Author(s): Darney PD
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Abstract PIP: Despite the lessening of federal restraints to abortion providers and the fact that the US Supreme Court has not overthrown Roe vs. Wade, access to abortion still remains a problem for women because there are not enough providers, especially in rural areas where the number dropped 51\% from 1977 to 1988. A 1985 survey showed that only 34\% of gynecologists perform abortions, with two-thirds doing no more than 4/month. Yet, 84\% said abortion was necessary in some cases, and only 13\% said it should never be done. These percentages have not changed since a survey 14 years earlier, but the number of disincentives to performing abortions, including harassment by anti-abortion forces, has grown. Also, financial renumeration has increased little in 2 decades, and younger physicians are not inspired by memories of the damage caused by illegal abortionists. Physicians who begin to perform abortions immediately after their residencies are not benefitting from as much training as was given in the past, despite the fact that studies show that residents have higher complication rates than experienced physicians and that proper training reduces complications. One explanation for the failure of residency programs to include abortion training is the fact that 90\% of abortions occur in free-standing clinics rather than in hospitals. If abortion training is offered at all, it is usually offered as an elective, not part of a required rotation. There are some residency programs, however, which offer exemplary training in abortion, many at their own clinics. In these cases, residents rotate through the abortion training in their second or third year, with exemptions for those with moral objections. Abortion issues should also be covered in the public health, reproductive medicine, or ethics courses of medical schools; in fact, long before the students see abortions performed. The training programs which are failing to train gynecologic specialists are also ignoring medical generalists. In addition, abortion is rarely included in postgraduate refresher or continuing education courses. The shortage of physicians willing to provide abortions has raised the possibility of nurse-practitioners, physician's assistants, or even lay persons being trained to provide abortions. However, in some areas, paramedical personnel are in greater demand than physicians. In addition, they may not be able to obtain the necessary insurance and state laws would have to be changed to allow them to perform this procedure. Of course, the same disincentives that exist for physicians would exist for them. The solution to this problem lies in providing abortion education to all health care professionals and in making abortion training readily available to all interested physicians. Laws governing harassment and violence should be enforced, and compensation should be comparable to that of other medical procedures.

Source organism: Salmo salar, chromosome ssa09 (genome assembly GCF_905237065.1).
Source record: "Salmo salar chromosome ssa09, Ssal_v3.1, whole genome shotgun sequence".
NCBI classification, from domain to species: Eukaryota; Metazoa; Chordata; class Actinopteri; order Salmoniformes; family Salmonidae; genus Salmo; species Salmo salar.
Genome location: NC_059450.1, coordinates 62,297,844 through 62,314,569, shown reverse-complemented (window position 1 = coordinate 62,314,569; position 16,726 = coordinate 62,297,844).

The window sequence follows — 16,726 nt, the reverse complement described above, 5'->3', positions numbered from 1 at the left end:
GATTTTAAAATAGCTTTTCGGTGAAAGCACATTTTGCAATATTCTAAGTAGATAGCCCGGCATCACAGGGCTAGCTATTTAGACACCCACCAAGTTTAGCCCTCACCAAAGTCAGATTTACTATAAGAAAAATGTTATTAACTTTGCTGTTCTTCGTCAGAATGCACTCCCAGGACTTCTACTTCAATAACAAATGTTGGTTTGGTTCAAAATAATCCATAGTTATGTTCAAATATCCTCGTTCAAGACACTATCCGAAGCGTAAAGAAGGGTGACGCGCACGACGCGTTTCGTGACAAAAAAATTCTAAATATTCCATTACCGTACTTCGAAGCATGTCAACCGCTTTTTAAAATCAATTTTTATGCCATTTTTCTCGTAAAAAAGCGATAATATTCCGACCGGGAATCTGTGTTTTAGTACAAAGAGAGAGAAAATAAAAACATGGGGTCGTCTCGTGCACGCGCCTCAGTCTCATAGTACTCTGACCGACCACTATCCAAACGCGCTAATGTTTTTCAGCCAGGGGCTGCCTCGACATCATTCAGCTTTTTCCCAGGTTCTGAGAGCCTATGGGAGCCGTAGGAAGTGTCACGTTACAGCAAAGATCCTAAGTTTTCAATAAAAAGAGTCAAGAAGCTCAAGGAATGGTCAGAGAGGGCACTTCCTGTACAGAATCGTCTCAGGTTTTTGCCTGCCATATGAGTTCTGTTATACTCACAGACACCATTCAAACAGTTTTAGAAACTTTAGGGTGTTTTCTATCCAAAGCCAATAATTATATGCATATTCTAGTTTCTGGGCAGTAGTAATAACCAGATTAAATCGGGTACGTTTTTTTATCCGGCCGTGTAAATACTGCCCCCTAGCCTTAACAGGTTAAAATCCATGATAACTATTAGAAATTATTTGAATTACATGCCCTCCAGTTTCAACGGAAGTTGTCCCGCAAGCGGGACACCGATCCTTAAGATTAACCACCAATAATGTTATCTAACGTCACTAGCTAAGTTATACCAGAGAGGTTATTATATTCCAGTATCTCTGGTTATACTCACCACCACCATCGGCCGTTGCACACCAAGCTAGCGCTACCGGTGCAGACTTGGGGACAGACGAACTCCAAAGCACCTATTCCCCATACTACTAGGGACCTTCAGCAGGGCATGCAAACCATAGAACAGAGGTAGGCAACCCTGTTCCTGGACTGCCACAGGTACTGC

This article was published in Womens Health Issues
and referenced in Journal of Depression and Anxiety